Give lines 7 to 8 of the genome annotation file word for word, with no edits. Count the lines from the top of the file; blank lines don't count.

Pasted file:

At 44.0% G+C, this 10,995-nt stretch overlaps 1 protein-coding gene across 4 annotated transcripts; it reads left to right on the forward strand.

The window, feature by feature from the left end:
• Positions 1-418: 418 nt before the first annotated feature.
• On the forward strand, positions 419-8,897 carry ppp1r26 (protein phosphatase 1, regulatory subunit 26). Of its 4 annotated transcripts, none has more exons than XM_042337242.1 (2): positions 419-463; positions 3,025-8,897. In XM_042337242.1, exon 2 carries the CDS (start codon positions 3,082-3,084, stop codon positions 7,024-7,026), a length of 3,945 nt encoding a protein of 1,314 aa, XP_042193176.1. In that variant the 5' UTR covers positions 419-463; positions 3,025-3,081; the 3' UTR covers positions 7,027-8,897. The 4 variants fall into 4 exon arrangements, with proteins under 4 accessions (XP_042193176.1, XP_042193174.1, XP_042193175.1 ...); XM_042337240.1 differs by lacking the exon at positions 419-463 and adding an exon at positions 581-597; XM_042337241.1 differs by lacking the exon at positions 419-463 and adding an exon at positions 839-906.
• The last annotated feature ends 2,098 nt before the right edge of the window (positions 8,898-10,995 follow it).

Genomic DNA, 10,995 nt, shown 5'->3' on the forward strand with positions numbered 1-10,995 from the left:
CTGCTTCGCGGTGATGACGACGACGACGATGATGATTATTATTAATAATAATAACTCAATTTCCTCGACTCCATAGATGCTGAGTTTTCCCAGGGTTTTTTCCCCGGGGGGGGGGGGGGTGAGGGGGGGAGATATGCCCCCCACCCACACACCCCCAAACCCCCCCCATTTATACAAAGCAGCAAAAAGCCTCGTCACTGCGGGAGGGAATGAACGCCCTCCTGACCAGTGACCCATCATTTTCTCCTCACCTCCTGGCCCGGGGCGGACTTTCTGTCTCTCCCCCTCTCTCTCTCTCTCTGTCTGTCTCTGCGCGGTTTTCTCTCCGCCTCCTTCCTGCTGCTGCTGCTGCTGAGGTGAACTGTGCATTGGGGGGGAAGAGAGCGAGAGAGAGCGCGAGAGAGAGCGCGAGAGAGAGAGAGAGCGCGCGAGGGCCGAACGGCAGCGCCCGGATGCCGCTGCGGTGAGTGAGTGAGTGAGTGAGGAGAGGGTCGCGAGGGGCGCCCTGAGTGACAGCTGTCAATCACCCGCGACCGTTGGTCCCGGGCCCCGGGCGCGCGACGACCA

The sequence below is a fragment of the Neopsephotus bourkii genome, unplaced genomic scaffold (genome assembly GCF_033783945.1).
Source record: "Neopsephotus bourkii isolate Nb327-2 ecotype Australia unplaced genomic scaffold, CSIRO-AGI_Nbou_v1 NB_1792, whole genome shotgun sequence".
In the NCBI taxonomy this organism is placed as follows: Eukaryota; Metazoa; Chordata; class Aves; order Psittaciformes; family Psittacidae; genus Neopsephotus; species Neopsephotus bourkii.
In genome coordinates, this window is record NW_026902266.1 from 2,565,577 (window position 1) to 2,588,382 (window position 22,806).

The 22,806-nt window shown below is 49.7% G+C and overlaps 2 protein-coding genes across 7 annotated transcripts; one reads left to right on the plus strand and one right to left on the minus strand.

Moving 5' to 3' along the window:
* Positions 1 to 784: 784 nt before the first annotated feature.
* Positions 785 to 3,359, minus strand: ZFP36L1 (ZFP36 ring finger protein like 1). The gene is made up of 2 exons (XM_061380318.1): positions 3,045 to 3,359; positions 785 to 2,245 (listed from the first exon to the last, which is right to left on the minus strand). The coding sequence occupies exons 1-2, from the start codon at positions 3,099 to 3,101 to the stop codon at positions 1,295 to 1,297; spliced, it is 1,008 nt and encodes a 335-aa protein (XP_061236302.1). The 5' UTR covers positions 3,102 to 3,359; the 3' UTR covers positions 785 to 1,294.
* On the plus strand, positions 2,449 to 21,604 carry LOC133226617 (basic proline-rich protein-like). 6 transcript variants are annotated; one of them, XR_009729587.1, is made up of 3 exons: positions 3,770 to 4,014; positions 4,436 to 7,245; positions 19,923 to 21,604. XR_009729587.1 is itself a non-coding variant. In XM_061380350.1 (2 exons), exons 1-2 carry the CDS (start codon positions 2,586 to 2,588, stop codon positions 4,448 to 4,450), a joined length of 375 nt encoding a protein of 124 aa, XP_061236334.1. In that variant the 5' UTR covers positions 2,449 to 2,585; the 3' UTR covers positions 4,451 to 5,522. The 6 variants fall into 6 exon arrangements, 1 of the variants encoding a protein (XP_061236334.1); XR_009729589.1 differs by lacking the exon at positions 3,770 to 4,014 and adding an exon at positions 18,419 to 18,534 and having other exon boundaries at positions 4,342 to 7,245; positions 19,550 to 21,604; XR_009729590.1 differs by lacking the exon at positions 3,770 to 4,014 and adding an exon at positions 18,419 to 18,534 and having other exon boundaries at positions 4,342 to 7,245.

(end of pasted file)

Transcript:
CTGCTTCGCGGTGATGACGACGACGACGATGATGATTATTATTAATAATAATAACTCAATTTCCTCGACTCCATAGATGCTGAGTTTTCCCAGGGTTTTTTCCCCGGGGGGGGGGGGGGTGAGGGGGGGAGATATGCCCCCCACCCACACACCCCCAAACCCCCCCCATTTATACAAAGCAGCAAAAAGCCTCGTCACTGCGGGAGGGAATGAACGCCCTCCTGACCAGTGACCCATCATTTTCTCCTCACCTCCTGGCCCGGGGCGGACTTTCTGTCTCTCCCCCTCTCTCTCTCTCTCTGTCTGTCTCTGCGCGGTTTTCTCTCCGCCTCCTTCCTGCTGCTGCTGCTGCTGAGGTGAACTGTGCATTGGGGGGGAAGAGAGCGAGAGAGAGCGCGAGAGAGAGCGCGAGAGAGAGAGAGAGCGCGCGAGGGCCGAACGGCAGCGCCCGGATGCCGCTGCGGTGAGTGAGTGAGTGAGTGAGGAGAGGGTCGCGAGGGGCGCCCTGAGTGACAGCTGTCAATCACCCGCGACCGTTGGTCCCGGGCCCCGGGCGCGCGACGACCA

The sequence below is a fragment of the Neopsephotus bourkii genome, unplaced genomic scaffold (genome assembly GCF_033783945.1).